What Is Preeclampsia?
Preeclampsia is the most common serious medical disorder of human pregnancy. It can affect both the mother and her unborn baby. It usually arises during the second half of pregnancy, and can even occur some days after delivery.
In the mother, it can cause several problems of which she may be unaware – such as high blood pressure (hypertension), leakage of protein into the urine (proteinuria), thinning of the blood (coagulopathy) and liver dysfunction. Occasionally, preeclampsia can lead to convulsions (fits), a serious complication known as eclampsia. Also, when a pregnancy is complicated by preeclampsia, the baby may grow more slowly than normal in the womb or suffer a potentially harmful oxygen deficiency.
How Common Is Preeclampsia?
Preeclampsia can affect as many as 10% of pregnancies, which makes it one of the most common pregnancy complications. It occurs more often in first pregnancies. Occasionally, women who have suffered it once find that it recurs in one or more subsequent pregnancies, and rarely a woman who has not experienced it in earlier pregnancies may develop it in a subsequent pregnancy.
What Is The Cause Of Preeclampsia?
The precise cause of preeclampsia is unknown. However, genetic factors are probably involved, given women whose mothers and/or sisters have suffered preeclampsia are at increased risk of the disease themselves. There is good evidence that the placenta is centrally involved in the development of preeclampsia.
During pregnancy, the placenta requires a large blood supply from the mother to sustain the growing baby. It seems that in preeclampsia the placenta does not receive sufficient maternal blood for its requirements. When this occurs, damage to the mother’s blood vessels follows, the result of which is increasing blood pressure. Kidney function is also disturbed and blood proteins leak from the mother’s circulation through the kidney into the urine. As pre eclampsia worsens, other organs are affected, including the mother’s liver, lungs, brain, heart and blood clotting system. Dangerous complications such as eclampsia (convulsions), cerebral haemorrhage (stroke), pulmonary oedema (fluid in the lungs from heart failure), kidney failure, liver damage and thinning of the blood (disseminated intravascularcoagulation) can occur in serious cases. However, these complications are fortunately rare.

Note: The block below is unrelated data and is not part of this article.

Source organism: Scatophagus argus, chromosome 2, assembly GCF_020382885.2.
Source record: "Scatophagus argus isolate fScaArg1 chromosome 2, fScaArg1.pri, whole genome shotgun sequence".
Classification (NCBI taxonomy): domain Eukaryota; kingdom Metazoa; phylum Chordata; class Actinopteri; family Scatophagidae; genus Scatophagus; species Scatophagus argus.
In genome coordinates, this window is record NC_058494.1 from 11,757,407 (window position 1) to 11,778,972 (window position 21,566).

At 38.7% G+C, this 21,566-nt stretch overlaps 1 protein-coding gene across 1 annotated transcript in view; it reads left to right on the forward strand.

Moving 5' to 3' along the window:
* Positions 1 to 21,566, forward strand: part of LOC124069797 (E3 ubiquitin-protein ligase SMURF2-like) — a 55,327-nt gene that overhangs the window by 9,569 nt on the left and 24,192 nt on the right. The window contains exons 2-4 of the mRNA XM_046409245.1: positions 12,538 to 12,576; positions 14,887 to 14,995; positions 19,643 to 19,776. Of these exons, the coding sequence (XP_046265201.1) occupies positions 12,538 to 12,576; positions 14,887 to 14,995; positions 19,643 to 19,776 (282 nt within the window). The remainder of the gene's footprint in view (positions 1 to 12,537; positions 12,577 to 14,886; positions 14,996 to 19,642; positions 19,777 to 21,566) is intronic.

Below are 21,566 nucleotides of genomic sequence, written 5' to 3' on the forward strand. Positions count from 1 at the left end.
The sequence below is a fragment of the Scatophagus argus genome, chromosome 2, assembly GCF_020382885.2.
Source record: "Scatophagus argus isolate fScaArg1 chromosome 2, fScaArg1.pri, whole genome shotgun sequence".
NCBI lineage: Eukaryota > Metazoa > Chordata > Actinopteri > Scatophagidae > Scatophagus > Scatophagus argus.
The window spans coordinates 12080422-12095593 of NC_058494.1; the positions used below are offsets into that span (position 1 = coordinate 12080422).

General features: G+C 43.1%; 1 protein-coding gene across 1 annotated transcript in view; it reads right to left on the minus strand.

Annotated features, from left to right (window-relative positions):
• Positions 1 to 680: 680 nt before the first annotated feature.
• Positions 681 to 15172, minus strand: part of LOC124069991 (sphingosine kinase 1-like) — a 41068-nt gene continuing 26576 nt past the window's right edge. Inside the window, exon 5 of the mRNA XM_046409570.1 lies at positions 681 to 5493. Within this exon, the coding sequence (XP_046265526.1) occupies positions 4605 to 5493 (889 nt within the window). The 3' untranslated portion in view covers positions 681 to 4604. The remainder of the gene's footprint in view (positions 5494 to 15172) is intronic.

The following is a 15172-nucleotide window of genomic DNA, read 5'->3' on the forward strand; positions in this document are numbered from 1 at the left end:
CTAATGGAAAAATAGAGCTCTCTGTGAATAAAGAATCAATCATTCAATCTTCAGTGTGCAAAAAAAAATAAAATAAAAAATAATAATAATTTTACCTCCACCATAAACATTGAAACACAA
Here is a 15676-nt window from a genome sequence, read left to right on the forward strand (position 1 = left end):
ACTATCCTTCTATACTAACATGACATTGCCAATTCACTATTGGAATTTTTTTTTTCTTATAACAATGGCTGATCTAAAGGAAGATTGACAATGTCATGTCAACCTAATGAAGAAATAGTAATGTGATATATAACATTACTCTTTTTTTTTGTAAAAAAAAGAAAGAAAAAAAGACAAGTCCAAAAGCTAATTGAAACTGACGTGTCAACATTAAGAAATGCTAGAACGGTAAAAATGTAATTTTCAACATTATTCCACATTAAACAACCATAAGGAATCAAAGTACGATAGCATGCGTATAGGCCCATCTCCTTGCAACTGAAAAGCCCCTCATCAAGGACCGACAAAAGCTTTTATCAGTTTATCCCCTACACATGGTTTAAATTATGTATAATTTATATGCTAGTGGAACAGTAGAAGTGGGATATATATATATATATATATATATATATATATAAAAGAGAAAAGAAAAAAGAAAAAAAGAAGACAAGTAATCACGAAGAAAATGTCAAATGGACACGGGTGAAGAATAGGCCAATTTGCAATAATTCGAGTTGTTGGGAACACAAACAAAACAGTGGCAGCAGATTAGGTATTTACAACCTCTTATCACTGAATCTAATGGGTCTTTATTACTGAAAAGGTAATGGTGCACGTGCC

How Can Preeclampsia Be Detected And What Are The Symptoms?
A combination of rising blood pressure and protein in the urine can suggest pre-eclampsia may be developing. As yet, there is no precise diagnostic test for preeclampsia. However, if a previously healthy pregnant woman develops high blood pressure and proteinuria in the latter half of her pregnancy, then the diagnosis is almost always preeclampsia. Some swelling (oedema) is common in normal pregnancy, but excessive swelling which also involves the face can occur in preeclampsia. In severe preeclampsia, other symptoms can appear, including severe headaches, visual disturbances (such as flashing lights), vomiting and pain in the upper abdomen. While such symptoms may have other less dangerous causes, they should never be ignored during pregnancy.
The relative deficiency in the blood supply from the mother to the placenta limits the baby’s supply of nutrients and oxygen, which may lead to reduced growth of the baby (intrauterine growth restriction) and even oxygen deprivation. The timing of delivery in cases of preeclampsia which arise early in the second half of pregnancy can be particularly difficult, because a very premature fetus may be severely affected by preeclampsia, but on the other hand, cannot be certain of survival outside the womb either.
Once a woman with pre-eclampsia has developed persistent hypertension and significant proteinuria, the disease is considered to be severe and hospitalisation is required for careful monitoring of maternal and fetal welfare, stabilisation of various complications of preeclampsia and preparation for birth. Even though some features of preeclampsia. can be temporarily improved by treatments, the disease itself is progressive (sometimes slowly, but sometimes rapidly) until delivery. Blood pressure lowering drugs may often be necessary to reduce the risks of complications such as heart failure and stroke. Anticonvulsant drugs such as magnesium may also be required to prevent or treat eclamptic fits. Because of the progressive nature of pre-eclampsia, once admitted, women are not usually discharged until after the birth.